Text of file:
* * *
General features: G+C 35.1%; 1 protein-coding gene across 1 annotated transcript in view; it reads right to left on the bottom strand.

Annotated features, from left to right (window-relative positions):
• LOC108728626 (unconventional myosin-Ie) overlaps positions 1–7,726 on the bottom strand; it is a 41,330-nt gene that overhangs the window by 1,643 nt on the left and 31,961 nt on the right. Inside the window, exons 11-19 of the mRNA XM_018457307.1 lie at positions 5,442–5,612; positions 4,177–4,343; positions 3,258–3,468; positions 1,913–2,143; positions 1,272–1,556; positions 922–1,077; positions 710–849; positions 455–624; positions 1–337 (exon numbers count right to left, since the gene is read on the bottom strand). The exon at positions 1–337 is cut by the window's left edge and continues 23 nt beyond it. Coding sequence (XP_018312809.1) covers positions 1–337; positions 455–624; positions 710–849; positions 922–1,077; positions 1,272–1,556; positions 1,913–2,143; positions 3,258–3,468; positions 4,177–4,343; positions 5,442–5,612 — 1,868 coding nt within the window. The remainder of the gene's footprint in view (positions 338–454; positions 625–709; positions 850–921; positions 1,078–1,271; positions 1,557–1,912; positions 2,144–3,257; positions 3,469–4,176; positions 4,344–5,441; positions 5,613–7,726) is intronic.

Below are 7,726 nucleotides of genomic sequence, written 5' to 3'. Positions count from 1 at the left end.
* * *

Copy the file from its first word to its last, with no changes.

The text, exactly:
General features: G+C 35.1%; 1 protein-coding gene across 1 annotated transcript in view; it reads right to left on the bottom strand.

Annotated features, from left to right (window-relative positions):
• LOC108728626 (unconventional myosin-Ie) overlaps positions 1–7,726 on the bottom strand; it is a 41,330-nt gene that overhangs the window by 1,643 nt on the left and 31,961 nt on the right. Inside the window, exons 11-19 of the mRNA XM_018457307.1 lie at positions 5,442–5,612; positions 4,177–4,343; positions 3,258–3,468; positions 1,913–2,143; positions 1,272–1,556; positions 922–1,077; positions 710–849; positions 455–624; positions 1–337 (exon numbers count right to left, since the gene is read on the bottom strand). The exon at positions 1–337 is cut by the window's left edge and continues 23 nt beyond it. Coding sequence (XP_018312809.1) covers positions 1–337; positions 455–624; positions 710–849; positions 922–1,077; positions 1,272–1,556; positions 1,913–2,143; positions 3,258–3,468; positions 4,177–4,343; positions 5,442–5,612 — 1,868 coding nt within the window. The remainder of the gene's footprint in view (positions 338–454; positions 625–709; positions 850–921; positions 1,078–1,271; positions 1,557–1,912; positions 2,144–3,257; positions 3,469–4,176; positions 4,344–5,441; positions 5,613–7,726) is intronic.

Below are 7,726 nucleotides of genomic sequence, written 5' to 3'. Positions count from 1 at the left end.